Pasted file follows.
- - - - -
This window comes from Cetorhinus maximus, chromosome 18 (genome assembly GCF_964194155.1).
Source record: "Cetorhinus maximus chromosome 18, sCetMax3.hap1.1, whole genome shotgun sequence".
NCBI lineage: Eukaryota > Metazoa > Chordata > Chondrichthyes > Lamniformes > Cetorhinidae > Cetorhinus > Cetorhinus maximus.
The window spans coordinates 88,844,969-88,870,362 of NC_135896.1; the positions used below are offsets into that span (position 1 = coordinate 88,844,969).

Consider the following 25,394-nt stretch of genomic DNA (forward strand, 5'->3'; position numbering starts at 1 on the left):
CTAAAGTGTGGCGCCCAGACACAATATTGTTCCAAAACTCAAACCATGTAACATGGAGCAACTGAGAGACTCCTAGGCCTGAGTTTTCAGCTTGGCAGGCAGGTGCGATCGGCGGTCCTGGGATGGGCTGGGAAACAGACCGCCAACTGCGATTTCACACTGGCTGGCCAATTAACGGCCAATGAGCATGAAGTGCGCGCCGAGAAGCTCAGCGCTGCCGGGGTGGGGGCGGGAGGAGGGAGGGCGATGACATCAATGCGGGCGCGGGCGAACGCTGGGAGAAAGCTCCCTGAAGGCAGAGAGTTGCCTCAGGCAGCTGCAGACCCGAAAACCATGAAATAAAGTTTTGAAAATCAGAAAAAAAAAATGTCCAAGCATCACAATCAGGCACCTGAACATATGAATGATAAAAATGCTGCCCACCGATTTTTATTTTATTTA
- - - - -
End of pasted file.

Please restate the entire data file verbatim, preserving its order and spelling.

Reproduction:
This window comes from Cetorhinus maximus, chromosome 18 (genome assembly GCF_964194155.1).
Source record: "Cetorhinus maximus chromosome 18, sCetMax3.hap1.1, whole genome shotgun sequence".
NCBI lineage: Eukaryota > Metazoa > Chordata > Chondrichthyes > Lamniformes > Cetorhinidae > Cetorhinus > Cetorhinus maximus.
The window spans coordinates 88,844,969-88,870,362 of NC_135896.1; the positions used below are offsets into that span (position 1 = coordinate 88,844,969).

Consider the following 25,394-nt stretch of genomic DNA (forward strand, 5'->3'; position numbering starts at 1 on the left):
CTAAAGTGTGGCGCCCAGACACAATATTGTTCCAAAACTCAAACCATGTAACATGGAGCAACTGAGAGACTCCTAGGCCTGAGTTTTCAGCTTGGCAGGCAGGTGCGATCGGCGGTCCTGGGATGGGCTGGGAAACAGACCGCCAACTGCGATTTCACACTGGCTGGCCAATTAACGGCCAATGAGCATGAAGTGCGCGCCGAGAAGCTCAGCGCTGCCGGGGTGGGGGCGGGAGGAGGGAGGGCGATGACATCAATGCGGGCGCGGGCGAACGCTGGGAGAAAGCTCCCTGAAGGCAGAGAGTTGCCTCAGGCAGCTGCAGACCCGAAAACCATGAAATAAAGTTTTGAAAATCAGAAAAAAAAAATGTCCAAGCATCACAATCAGGCACCTGAACATATGAATGATAAAAATGCTGCCCACCGATTTTTATTTTATTTA